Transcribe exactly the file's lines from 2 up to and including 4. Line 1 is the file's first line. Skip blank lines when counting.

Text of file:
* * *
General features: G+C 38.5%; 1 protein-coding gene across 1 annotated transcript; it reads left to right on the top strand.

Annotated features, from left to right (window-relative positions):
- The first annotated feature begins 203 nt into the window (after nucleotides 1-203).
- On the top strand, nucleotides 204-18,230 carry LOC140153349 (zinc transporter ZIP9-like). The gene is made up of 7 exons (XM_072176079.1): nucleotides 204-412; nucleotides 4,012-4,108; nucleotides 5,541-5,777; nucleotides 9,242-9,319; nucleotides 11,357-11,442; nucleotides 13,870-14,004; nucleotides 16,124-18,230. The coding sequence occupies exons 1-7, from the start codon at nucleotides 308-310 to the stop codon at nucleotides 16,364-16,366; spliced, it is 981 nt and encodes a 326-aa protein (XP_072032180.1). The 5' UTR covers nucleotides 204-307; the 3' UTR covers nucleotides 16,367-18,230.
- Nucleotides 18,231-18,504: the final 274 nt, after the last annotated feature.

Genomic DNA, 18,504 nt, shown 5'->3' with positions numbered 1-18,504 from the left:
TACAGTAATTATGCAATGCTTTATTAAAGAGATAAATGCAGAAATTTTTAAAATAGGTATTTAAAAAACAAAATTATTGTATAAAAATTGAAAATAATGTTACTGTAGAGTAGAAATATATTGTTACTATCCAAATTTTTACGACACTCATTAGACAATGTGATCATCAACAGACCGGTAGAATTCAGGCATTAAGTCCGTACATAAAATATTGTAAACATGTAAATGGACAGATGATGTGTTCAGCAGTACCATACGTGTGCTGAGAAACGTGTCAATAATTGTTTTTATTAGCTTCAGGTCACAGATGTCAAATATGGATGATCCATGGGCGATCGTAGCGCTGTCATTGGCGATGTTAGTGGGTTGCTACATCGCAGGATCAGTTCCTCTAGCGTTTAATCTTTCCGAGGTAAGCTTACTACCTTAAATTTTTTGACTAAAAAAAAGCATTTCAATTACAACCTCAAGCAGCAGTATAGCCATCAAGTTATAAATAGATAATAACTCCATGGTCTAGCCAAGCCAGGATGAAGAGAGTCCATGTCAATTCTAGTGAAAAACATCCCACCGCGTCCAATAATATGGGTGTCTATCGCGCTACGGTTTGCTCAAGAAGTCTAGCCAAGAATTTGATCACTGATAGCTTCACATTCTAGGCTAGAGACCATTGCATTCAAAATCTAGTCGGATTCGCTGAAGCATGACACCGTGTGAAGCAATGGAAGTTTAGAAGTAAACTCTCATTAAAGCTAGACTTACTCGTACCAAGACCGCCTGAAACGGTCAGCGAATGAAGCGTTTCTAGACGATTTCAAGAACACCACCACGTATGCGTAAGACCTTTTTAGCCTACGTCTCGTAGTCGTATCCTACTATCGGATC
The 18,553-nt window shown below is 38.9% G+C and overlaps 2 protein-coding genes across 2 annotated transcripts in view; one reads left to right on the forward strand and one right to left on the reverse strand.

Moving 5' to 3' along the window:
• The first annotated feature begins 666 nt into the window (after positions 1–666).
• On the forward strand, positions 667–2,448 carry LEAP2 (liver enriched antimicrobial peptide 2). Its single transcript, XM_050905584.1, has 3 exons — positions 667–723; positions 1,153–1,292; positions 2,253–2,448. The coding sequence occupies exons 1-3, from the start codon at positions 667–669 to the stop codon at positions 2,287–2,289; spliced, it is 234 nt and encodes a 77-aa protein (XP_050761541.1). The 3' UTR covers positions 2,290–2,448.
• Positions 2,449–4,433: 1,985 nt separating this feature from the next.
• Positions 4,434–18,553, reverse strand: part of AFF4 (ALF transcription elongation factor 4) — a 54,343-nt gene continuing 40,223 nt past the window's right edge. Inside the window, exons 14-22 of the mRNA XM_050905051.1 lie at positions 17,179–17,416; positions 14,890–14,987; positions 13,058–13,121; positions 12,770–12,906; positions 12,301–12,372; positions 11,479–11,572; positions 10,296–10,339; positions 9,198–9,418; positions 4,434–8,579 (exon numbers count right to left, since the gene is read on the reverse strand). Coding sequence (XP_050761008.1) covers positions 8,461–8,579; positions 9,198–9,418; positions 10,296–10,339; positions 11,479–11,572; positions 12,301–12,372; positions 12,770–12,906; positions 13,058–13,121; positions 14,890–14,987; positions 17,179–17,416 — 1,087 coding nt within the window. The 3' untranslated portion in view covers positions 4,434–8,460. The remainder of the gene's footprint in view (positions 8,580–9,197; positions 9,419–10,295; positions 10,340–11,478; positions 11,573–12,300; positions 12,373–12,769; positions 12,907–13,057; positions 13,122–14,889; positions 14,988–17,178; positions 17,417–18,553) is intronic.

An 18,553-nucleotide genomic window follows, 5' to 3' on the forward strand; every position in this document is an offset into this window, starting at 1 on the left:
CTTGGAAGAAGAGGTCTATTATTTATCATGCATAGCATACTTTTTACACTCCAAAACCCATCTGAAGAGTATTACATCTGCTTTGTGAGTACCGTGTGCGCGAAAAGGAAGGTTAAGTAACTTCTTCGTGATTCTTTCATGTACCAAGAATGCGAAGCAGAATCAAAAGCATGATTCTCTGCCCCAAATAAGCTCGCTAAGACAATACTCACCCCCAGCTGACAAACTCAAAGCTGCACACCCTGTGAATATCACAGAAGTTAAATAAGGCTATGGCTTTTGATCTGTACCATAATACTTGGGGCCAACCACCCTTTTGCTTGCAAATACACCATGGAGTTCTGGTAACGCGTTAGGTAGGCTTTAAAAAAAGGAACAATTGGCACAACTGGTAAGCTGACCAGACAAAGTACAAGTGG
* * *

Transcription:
Annotated features, from left to right (window-relative positions):
- The first annotated feature begins 203 nt into the window (after nucleotides 1-203).
- On the top strand, nucleotides 204-18,230 carry LOC140153349 (zinc transporter ZIP9-like). The gene is made up of 7 exons (XM_072176079.1): nucleotides 204-412; nucleotides 4,012-4,108; nucleotides 5,541-5,777; nucleotides 9,242-9,319; nucleotides 11,357-11,442; nucleotides 13,870-14,004; nucleotides 16,124-18,230. The coding sequence occupies exons 1-7, from the start codon at nucleotides 308-310 to the stop codon at nucleotides 16,364-16,366; spliced, it is 981 nt and encodes a 326-aa protein (XP_072032180.1). The 5' UTR covers nucleotides 204-307; the 3' UTR covers nucleotides 16,367-18,230.